She has shaped her life experiences as an independent, positive and confident individual. This year, she has graduated with a higher secondary certificate in the Commerce stream and has secured a seat at the Brihan Maharashtra College of Commerce – a premier institution in Pune. It has been her aim to pursue higher education in Pune and now she has achieved it. When asked about her plans to move, she acknowledges that it will be a challenge, but she is determined to overcome it. Her long-term goal is to join the Maharashtra State Service Commission as bureaucratic officer.
Rutuja’s spirit to chase her dreams and not limiting herself because of a physical challenge is inspiring. She advocates for an easy learning experience for disabled children, affordable healthcare facilities and disabled-friendly infrastructure. The COVID-19 pandemic exposed systemic limitations but also highlighted the need for remote working facilities. This is particularly helpful for people like Rutuja who can continue learning, working remotely. Their physical limitations do not hamper their ability to participate in the workforce or learn remotely.
With her electric chair, Rutuja roams around the town, much to the worry of her mother. But with the chair, she’s gained freedom that she hadn’t experienced before. She takes to the road and visits the bazar and parks; the bikers and motorists make way for her.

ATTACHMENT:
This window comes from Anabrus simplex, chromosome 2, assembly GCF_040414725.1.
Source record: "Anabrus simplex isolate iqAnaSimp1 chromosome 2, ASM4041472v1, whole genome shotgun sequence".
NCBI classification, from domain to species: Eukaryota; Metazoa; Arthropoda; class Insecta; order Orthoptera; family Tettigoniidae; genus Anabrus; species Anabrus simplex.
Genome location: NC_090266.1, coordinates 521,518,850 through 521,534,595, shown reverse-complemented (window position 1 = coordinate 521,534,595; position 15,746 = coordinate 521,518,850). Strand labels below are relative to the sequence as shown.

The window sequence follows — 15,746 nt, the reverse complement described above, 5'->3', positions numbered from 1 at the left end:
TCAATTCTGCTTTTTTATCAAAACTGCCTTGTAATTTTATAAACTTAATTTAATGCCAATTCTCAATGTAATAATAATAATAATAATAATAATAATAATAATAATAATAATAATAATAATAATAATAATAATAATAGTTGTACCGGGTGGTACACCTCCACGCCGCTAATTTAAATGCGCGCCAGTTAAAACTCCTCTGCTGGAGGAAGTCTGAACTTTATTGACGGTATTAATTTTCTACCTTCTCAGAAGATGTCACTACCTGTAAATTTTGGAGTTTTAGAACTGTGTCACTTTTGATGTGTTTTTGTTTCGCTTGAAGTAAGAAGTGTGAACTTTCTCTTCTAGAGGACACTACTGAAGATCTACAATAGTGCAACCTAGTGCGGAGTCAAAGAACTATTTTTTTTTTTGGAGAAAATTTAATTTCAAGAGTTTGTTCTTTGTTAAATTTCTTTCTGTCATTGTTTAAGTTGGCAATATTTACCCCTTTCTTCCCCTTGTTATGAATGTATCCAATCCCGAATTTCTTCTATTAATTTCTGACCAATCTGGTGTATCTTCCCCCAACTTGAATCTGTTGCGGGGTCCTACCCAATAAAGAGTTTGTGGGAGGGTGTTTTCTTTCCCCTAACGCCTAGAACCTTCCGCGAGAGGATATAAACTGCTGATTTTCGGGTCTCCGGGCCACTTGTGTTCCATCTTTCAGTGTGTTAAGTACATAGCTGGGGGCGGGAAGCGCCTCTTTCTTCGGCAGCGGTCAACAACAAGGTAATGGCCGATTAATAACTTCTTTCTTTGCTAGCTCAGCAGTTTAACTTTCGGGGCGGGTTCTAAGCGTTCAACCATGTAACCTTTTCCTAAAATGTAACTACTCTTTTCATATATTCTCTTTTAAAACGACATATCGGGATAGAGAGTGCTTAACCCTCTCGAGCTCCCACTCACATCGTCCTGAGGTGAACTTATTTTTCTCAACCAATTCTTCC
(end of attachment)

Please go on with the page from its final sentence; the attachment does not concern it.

When she’s little sad or worried, she overcomes the blues by humming Hindi film songs. When she’s annoyed with her friends, she reacts using an appropriate dialogue from these movies. Rutuja is clearly focusing on things which her disability does not prevent her from doing. Her life is an example of how supportive family, friends and society can make a person’s experiences much simpler.
This article has been written by Neeraj Shyete with inputs from Arpita Mumbark and Alka Gadgil for Charkha Features.